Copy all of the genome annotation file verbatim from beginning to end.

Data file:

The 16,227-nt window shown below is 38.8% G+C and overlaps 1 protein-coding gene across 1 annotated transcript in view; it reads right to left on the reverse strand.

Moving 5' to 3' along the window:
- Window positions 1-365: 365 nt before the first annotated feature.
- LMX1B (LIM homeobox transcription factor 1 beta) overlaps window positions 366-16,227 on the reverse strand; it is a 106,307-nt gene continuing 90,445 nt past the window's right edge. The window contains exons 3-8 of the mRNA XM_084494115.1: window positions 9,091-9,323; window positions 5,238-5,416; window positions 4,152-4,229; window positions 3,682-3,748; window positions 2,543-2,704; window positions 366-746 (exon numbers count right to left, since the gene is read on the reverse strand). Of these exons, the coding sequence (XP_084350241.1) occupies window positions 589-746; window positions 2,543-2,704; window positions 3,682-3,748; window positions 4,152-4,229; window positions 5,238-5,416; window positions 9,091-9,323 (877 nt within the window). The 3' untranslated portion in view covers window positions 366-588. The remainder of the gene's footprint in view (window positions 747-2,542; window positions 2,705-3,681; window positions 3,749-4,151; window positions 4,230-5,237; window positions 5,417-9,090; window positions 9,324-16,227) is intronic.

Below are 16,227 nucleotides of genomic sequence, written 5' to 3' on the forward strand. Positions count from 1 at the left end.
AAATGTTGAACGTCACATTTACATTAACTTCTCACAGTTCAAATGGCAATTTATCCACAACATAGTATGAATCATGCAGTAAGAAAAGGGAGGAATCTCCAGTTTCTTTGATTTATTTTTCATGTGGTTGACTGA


The 16,227-nt window shown below is 38.8% G+C and overlaps 1 protein-coding gene across 1 annotated transcript in view; it reads right to left on the reverse strand.

Moving 5' to 3' along the window:
- Window positions 1-365: 365 nt before the first annotated feature.
- LMX1B (LIM homeobox transcription factor 1 beta) overlaps window positions 366-16,227 on the reverse strand; it is a 106,307-nt gene continuing 90,445 nt past the window's right edge. The window contains exons 3-8 of the mRNA XM_084494115.1: window positions 9,091-9,323; window positions 5,238-5,416; window positions 4,152-4,229; window positions 3,682-3,748; window positions 2,543-2,704; window positions 366-746 (exon numbers count right to left, since the gene is read on the reverse strand). Of these exons, the coding sequence (XP_084350241.1) occupies window positions 589-746; window positions 2,543-2,704; window positions 3,682-3,748; window positions 4,152-4,229; window positions 5,238-5,416; window positions 9,091-9,323 (877 nt within the window). The 3' untranslated portion in view covers window positions 366-588. The remainder of the gene's footprint in view (window positions 747-2,542; window positions 2,705-3,681; window positions 3,749-4,151; window positions 4,230-5,237; window positions 5,417-9,090; window positions 9,324-16,227) is intronic.

Below are 16,227 nucleotides of genomic sequence, written 5' to 3' on the forward strand. Positions count from 1 at the left end.
AAATGTTGAACGTCACATTTACATTAACTTCTCACAGTTCAAATGGCAATTTATCCACAACATAGTATGAATCATGCAGTAAGAAAAGGGAGGAATCTCCAGTTTCTTTGATTTATTTTTCATGTGGTTGACTGA